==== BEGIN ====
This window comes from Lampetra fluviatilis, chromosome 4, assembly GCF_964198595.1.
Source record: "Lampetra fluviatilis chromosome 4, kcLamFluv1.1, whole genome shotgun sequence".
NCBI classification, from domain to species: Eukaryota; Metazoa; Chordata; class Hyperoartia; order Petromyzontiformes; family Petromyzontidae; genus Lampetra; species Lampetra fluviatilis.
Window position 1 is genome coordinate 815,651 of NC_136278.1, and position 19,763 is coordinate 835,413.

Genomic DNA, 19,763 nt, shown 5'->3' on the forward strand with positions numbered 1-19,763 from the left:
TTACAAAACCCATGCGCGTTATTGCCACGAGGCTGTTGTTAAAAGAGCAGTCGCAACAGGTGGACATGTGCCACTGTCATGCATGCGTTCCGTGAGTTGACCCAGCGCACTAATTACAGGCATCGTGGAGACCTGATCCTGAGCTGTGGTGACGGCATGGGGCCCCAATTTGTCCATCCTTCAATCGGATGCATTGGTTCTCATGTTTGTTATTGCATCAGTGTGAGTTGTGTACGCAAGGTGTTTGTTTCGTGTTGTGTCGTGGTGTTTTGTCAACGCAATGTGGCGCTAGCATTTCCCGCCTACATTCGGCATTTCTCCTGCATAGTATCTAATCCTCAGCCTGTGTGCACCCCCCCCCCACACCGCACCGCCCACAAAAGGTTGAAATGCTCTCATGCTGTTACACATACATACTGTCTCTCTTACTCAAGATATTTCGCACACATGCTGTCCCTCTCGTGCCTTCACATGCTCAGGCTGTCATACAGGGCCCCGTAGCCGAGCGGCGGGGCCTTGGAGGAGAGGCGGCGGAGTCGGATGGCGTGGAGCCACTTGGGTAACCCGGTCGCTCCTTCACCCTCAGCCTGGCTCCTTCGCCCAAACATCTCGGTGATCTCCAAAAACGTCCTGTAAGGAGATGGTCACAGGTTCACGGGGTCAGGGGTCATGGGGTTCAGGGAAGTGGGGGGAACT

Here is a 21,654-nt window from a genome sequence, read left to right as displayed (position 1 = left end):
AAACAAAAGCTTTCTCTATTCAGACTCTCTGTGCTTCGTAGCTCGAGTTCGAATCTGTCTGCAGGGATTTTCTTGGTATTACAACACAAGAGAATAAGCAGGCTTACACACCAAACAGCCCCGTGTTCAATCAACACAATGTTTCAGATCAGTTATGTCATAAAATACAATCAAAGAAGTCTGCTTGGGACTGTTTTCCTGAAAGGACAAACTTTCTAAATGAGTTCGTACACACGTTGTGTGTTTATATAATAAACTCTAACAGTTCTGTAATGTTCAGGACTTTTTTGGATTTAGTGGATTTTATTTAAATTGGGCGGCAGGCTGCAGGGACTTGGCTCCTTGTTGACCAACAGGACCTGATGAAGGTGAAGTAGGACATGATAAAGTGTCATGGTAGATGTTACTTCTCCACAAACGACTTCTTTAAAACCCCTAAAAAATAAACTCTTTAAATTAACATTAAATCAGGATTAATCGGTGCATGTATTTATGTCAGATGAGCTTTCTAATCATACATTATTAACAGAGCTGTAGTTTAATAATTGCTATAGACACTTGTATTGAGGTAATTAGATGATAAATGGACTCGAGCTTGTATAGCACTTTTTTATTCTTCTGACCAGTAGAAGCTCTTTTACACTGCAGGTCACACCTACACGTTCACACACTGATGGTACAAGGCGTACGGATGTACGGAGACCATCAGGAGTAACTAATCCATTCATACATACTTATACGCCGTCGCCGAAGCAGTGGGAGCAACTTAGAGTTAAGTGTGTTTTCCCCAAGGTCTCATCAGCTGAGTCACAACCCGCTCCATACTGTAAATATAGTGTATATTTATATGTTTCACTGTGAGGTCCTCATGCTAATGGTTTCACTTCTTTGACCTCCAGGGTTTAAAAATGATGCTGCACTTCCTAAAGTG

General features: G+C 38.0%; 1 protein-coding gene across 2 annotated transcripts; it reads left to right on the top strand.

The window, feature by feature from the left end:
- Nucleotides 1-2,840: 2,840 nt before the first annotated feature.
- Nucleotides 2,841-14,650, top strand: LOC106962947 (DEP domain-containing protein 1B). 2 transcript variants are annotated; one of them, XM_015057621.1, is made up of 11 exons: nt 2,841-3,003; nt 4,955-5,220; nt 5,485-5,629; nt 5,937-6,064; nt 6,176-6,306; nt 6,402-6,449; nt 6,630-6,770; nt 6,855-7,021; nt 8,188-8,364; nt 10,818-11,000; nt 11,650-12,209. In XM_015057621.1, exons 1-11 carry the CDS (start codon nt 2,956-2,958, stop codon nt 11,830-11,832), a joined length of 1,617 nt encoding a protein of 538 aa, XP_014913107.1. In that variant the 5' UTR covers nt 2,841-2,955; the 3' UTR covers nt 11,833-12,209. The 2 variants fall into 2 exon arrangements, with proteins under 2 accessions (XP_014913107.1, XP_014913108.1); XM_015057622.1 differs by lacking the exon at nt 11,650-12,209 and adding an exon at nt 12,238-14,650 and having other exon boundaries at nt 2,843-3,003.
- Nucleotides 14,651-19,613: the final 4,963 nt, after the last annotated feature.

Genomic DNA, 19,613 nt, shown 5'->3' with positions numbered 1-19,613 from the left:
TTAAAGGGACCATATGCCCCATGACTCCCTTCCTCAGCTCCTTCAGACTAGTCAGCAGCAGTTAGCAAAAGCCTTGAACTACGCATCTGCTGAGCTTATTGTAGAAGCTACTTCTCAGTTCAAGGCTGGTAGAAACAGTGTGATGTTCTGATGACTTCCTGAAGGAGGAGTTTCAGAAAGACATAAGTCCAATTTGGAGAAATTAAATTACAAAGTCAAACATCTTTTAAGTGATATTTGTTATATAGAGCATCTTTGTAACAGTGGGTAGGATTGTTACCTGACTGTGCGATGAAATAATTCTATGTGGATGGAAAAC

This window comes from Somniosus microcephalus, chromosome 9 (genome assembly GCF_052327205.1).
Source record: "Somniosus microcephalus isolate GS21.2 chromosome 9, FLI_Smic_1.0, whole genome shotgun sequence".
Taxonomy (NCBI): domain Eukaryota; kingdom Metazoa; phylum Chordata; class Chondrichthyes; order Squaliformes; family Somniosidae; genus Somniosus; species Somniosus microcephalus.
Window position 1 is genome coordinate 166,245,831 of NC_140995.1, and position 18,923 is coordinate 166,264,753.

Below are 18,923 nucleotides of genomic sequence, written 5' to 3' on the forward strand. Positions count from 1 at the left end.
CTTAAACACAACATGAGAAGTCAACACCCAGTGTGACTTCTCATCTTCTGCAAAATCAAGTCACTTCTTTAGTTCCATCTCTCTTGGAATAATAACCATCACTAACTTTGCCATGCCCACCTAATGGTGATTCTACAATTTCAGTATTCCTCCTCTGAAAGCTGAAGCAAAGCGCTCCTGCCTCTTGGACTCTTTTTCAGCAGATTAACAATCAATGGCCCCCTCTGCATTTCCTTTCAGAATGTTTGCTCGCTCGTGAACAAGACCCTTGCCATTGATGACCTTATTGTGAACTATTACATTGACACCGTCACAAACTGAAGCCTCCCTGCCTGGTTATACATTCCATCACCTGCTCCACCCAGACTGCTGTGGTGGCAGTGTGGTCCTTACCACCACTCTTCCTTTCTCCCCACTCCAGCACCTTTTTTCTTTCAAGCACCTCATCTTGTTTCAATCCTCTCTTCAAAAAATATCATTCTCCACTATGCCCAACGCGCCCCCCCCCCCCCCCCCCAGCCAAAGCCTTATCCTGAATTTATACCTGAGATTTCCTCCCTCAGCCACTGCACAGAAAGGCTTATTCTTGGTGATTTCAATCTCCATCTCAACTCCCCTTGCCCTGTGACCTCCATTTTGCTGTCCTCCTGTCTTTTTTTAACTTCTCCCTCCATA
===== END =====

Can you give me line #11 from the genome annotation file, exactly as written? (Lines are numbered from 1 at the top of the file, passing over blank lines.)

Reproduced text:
- Nucleotides 1-2,840: 2,840 nt before the first annotated feature.